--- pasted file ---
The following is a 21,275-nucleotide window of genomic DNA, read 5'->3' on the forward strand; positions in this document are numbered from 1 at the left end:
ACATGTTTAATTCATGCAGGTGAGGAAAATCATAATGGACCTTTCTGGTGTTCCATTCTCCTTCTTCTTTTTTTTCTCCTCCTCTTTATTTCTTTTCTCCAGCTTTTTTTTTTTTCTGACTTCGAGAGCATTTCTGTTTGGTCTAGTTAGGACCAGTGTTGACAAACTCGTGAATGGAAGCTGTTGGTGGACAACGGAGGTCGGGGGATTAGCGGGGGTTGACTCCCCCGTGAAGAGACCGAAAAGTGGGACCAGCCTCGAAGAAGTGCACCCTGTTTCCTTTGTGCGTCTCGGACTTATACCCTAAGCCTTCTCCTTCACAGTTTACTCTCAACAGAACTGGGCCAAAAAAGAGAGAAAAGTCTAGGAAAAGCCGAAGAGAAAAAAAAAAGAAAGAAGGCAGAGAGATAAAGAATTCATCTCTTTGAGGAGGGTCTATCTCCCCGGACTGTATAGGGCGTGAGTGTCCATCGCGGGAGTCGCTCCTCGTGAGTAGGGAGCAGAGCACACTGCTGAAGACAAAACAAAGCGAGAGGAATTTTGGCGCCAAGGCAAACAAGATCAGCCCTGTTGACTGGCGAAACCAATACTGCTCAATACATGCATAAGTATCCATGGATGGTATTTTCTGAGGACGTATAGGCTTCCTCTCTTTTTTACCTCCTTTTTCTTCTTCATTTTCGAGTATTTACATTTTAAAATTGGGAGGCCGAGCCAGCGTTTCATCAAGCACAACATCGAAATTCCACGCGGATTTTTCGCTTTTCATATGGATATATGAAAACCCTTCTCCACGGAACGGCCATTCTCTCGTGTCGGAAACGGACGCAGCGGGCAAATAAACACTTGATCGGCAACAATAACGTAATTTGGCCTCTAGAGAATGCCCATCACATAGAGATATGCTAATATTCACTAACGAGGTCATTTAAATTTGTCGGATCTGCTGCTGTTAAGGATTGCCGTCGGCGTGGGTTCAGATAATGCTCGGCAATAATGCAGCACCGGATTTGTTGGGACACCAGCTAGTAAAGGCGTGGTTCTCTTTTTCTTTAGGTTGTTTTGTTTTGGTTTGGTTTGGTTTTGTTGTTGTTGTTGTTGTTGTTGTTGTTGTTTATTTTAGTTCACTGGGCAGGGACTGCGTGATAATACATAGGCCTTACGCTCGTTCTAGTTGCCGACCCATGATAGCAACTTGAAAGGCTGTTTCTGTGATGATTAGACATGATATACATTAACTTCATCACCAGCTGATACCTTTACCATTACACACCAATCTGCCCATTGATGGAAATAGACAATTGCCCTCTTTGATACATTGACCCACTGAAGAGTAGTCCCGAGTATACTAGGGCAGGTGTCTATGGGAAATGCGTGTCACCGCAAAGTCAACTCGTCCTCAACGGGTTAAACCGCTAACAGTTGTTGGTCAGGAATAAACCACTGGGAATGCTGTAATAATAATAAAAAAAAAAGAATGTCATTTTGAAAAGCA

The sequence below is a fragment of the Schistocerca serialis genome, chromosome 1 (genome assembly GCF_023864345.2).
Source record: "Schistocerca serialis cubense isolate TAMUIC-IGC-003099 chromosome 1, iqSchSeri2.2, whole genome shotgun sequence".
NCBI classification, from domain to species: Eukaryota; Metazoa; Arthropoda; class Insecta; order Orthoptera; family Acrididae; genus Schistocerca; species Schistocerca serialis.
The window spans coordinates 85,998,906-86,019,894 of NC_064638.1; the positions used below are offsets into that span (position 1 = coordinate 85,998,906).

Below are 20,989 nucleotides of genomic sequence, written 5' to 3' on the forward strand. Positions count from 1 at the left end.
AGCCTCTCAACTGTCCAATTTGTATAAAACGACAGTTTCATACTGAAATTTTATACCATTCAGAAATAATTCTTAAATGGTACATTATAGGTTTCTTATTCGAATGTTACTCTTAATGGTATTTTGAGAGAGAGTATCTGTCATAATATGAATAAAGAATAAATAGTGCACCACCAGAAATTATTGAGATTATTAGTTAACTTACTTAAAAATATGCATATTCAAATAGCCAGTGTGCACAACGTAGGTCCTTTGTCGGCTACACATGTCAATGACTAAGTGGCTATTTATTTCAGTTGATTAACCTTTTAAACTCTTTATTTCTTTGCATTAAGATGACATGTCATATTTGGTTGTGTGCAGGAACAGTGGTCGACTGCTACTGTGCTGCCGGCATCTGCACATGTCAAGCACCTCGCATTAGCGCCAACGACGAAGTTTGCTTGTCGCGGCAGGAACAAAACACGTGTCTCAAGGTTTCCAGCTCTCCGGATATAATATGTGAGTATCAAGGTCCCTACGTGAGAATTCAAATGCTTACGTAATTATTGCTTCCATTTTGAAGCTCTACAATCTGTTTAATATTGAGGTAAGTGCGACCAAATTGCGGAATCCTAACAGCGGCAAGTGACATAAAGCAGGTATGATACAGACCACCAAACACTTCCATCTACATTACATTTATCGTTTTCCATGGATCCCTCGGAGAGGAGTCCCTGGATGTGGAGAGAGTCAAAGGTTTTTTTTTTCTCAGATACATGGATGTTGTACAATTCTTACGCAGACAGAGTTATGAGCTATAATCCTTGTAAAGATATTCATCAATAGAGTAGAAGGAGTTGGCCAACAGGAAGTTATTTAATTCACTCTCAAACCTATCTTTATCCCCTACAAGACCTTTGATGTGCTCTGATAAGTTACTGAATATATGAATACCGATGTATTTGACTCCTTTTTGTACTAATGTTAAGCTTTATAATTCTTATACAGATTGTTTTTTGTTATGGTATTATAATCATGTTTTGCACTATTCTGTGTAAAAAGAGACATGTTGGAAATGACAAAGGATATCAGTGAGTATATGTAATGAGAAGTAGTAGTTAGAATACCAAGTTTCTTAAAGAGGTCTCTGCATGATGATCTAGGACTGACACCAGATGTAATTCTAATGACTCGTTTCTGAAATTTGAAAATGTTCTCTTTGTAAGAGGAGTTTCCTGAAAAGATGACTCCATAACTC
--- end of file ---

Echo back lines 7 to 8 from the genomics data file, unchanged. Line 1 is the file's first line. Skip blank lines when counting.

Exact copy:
Below are 20,989 nucleotides of genomic sequence, written 5' to 3' on the forward strand. Positions count from 1 at the left end.
AGCCTCTCAACTGTCCAATTTGTATAAAACGACAGTTTCATACTGAAATTTTATACCATTCAGAAATAATTCTTAAATGGTACATTATAGGTTTCTTATTCGAATGTTACTCTTAATGGTATTTTGAGAGAGAGTATCTGTCATAATATGAATAAAGAATAAATAGTGCACCACCAGAAATTATTGAGATTATTAGTTAACTTACTTAAAAATATGCATATTCAAATAGCCAGTGTGCACAACGTAGGTCCTTTGTCGGCTACACATGTCAATGACTAAGTGGCTATTTATTTCAGTTGATTAACCTTTTAAACTCTTTATTTCTTTGCATTAAGATGACATGTCATATTTGGTTGTGTGCAGGAACAGTGGTCGACTGCTACTGTGCTGCCGGCATCTGCACATGTCAAGCACCTCGCATTAGCGCCAACGACGAAGTTTGCTTGTCGCGGCAGGAACAAAACACGTGTCTCAAGGTTTCCAGCTCTCCGGATATAATATGTGAGTATCAAGGTCCCTACGTGAGAATTCAAATGCTTACGTAATTATTGCTTCCATTTTGAAGCTCTACAATCTGTTTAATATTGAGGTAAGTGCGACCAAATTGCGGAATCCTAACAGCGGCAAGTGACATAAAGCAGGTATGATACAGACCACCAAACACTTCCATCTACATTACATTTATCGTTTTCCATGGATCCCTCGGAGAGGAGTCCCTGGATGTGGAGAGAGTCAAAGGTTTTTTTTTTCTCAGATACATGGATGTTGTACAATTCTTACGCAGACAGAGTTATGAGCTATAATCCTTGTAAAGATATTCATCAATAGAGTAGAAGGAGTTGGCCAACAGGAAGTTATTTAATTCACTCTCAAACCTATCTTTATCCCCTACAAGACCTTTGATGTGCTCTGATAAGTTACTGAATATATGAATACCGATGTATTTGACTCCTTTTTGTACTAATGTTAAGCTTTATAATTCTTATACAGATTGTTTTTTGTTATGGTATTATAATCATGTTTTGCACTATTCTGTGTAAAAAGAGACATGTTGGAAATGACAAAGGATATCAGTGAGTATATGTAATGAGAAGTAGTAGTTAGAATACCAAGTTTCTTAAAGAGGTCTCTGCATGATGATCTAGGACTGACACCAGATGTAATTCTAATGACTCGTTTCTGAAATTTGAAAATGTTCTCTTTGTAAGAGGAGTTTCCTGAAAAGATGACTCCATAACTC